Exon 12 177 nt after exon 13 238.1
Exon 13 2673–2674 60.0
Exon 14 2743–2742 reverse 51.8
Exon 15 2889–2890 33.2
Exon 16 3007–3008 9.9
Exon 17 233 nt before exon 17 0.3
Exon 17 3262–3263 15.7
Exon 18 No probe
Exon 19 3503–3504 64.0
Exon 20 3632–3633 1.0
Exon 21 3743–3744 8.1
Exon 22 3810–3811 187.6
Exon 23 132 nt after exon 23 8.5
Exon 24 4146–4147 24.4
Exon 25 4415-intron 25 2.0
Exon 26 5328–5329 153.5
1.6Kb after exon 27 0.9
Intron 27 1.3Kb before exon 28
Intron 27 367 nt before exon 28 0.4
Exon 28 6398–6399 47.5
Exon 29 6540–6541 80.5
Exon 30 6710–6731 76.2
Exon 31 6798–6799 164.5
Exon 32 No probe
Exon 33 28 nt after exon 33 67.2
Exon 34 1 nt after exon 34 reverse 14.5
Exon 35 7445–7444 reverse 120.3
Exon 36 7735–7736 58.0
Exon 37 8 nt after exon 37 17.1
Exon 38 12 nt after exon 38 0.9
Exon 39 8208–8209 10.1
Exon 40 8425–8426 15.4
Exon 41 8488–8489 35.8
Exon 42 143 nt before exon 42 5.2
Exon 43 8931–8932
Reference probe 18q21.1
Reference probe 9q21.31
Reference probe 4p16.3
Reference probe 2q36.1
Reference probe 17q11.1
Reference probe 19p13.2
Reference probe 22q12.3
Reference probe 6q23.3
Table 3.
 
Copy-Number Variations and Mutations Identified by PCR-Based Direct Sequencing of EYS Gene in Spanish and French Families
Table 3.
 
Copy-Number Variations and Mutations Identified by PCR-Based Direct Sequencing of EYS Gene in Spanish and French Families
Family ID Exon DNA Change Protein Change Type of Change Reference for the Variation
F228 3–4 Deletion c.(−340-?_748+?del)* Heterozygous This study
20 c.3003T>A p.Cys1001X Heterozygous Audo et al. 9
RP1 3–4 Duplication c.(−340-?_748+?dup)* Heterozygous This study
43 c.8897G>A pGly2945Glu Heterozygous This study
F618 4 c.547delT p.Cys183AlafsX74 Heterozygous Audo et al. 9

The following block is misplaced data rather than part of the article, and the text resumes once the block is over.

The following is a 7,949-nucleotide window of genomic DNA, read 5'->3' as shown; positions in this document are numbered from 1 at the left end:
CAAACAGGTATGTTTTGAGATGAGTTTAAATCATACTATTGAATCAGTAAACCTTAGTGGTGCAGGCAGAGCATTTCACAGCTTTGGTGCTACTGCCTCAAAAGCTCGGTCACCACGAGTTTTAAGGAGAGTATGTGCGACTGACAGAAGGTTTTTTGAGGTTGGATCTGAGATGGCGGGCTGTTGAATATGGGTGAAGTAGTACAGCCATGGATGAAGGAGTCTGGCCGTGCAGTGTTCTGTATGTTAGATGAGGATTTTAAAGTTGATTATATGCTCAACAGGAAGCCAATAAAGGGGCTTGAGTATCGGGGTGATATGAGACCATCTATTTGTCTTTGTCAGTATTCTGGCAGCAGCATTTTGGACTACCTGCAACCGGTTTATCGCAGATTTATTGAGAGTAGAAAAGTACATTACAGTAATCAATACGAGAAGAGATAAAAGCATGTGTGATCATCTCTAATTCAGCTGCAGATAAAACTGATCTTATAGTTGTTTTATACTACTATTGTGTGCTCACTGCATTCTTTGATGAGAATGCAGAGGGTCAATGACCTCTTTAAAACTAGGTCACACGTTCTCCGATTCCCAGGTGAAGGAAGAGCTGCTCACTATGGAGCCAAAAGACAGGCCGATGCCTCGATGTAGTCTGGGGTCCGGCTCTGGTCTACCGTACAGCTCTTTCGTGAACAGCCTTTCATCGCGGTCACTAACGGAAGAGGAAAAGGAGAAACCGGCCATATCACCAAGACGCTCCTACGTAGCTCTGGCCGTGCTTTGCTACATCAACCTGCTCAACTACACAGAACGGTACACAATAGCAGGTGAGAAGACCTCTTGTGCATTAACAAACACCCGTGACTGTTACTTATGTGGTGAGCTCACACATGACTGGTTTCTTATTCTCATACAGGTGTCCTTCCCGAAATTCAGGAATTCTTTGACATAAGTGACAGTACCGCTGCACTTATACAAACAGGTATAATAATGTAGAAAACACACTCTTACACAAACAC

9 Deletion c.(1300-?_1459+?del)† Heterozygous This study
RP73 12 Deletion c.(1767-?_2023+?del) p.Cys590TyrfsX4 Heterozygous Abd-El Aziz et al. 5 /This study
28 c.5857G>T p.Glu1953X Heterozygous Abd-El Aziz et al. 5
F735 12 Deletion c.(1767-?_2023+?del) p.Cys590TyrfsX4 Homozygous Audo et al. 9 /This study
RP3 13–14 Deletion c.(2024-?_2259+?del) p.Gly676GlufsX9del Homozygous This study
RP5 15–19 Deletion c.(2260-?_2992+?del) p.Ser754AlafsX6 Homozygous Abd-El Aziz et al. 5 /This study
RP2 16–19 Deletion c.(2382-?_2992+?del) p.Cys795HisfsX4 Heterozygous This study
F360 26 c.4827_4830delTTCA p.Ser1610PhefsX7 Heterozygous Audo et al. 9
33 Deletion c.(6572-?_6725+?del)‡ Heterozygous This study
F115 32–33 Deletion p.Asp2142AlafsX14 Homozygous Audo et al. 9 /This study
c.(6425-?_6725+?del)
Table 4.
 
Segregation of Pathogenic EYS Mutations in arRP Patients and Family Members
Table 4.
 
Segregation of Pathogenic EYS Mutations in arRP Patients and Family Members
Index Patient, Family Members Family Exon Nucleotide Exchange Protein effect Allele State Reference
CIC01001 F618 4 c.547delT p.Cys183AlafsX74 Het Audo et al. 9
9 Deletion c.(1300-?_1459+?del)** Het This study
Unaff. spouse 4 Audo et al. 9
CIC03487 9 This study
Aff. sister 4 c.547delT p.Cys183AlafsX74 Het Audo et al. 9
CIC03499 9 Deletion c.(1300-?_1459+?del)** Het This study
Unaff. mother 4 c.547delT p.Cys183AlafsX74 Het Audo et al. 9
CIC03605 9 This study
03/2522b RP3 13–14 Deletion p.Gly676GlufsX9del Hom This study
Unaff. daughter 13–14 Deletion p.Gly676GlufsX9del Het This study
03/2523b
Unaff. son 13–14 Deletion p.Gly676GlufsX9del Het This study
03/2524b
Unaff. niece 12227 13–14 Deletion p.Gly676GlufsX9del Het This study
Unaff. nephew 13–14 Deletion p.Gly676GlufsX9del Het This study
12226
F360 26 c.4827_4830delTTCA p.Ser1610PhefsX7 Het Audo et al. 9
CIC00529 33 Deletion c.(6572-?_6725+?del)*** Het This study
Unaff. father 26 c.4827_4830delTTCA p.Ser1610PhefsX7 Het Audo et al. 9
CIC00794 33 This study
Unaff. mother 26 Audo et al. 9
CIC00528 33 Deletion c.(6572-?_6725+?del)*** Het This study
Unaff. sister 26 Audo et al. 9
CIC00710 33 Deletion c.(6572-?_6725+?del)*** Het This study
Unaff. sister 26 c.4827_4830delTTCA p.Ser1610PhefsX7 Het Audo et al. 9
CIC00766 33 This study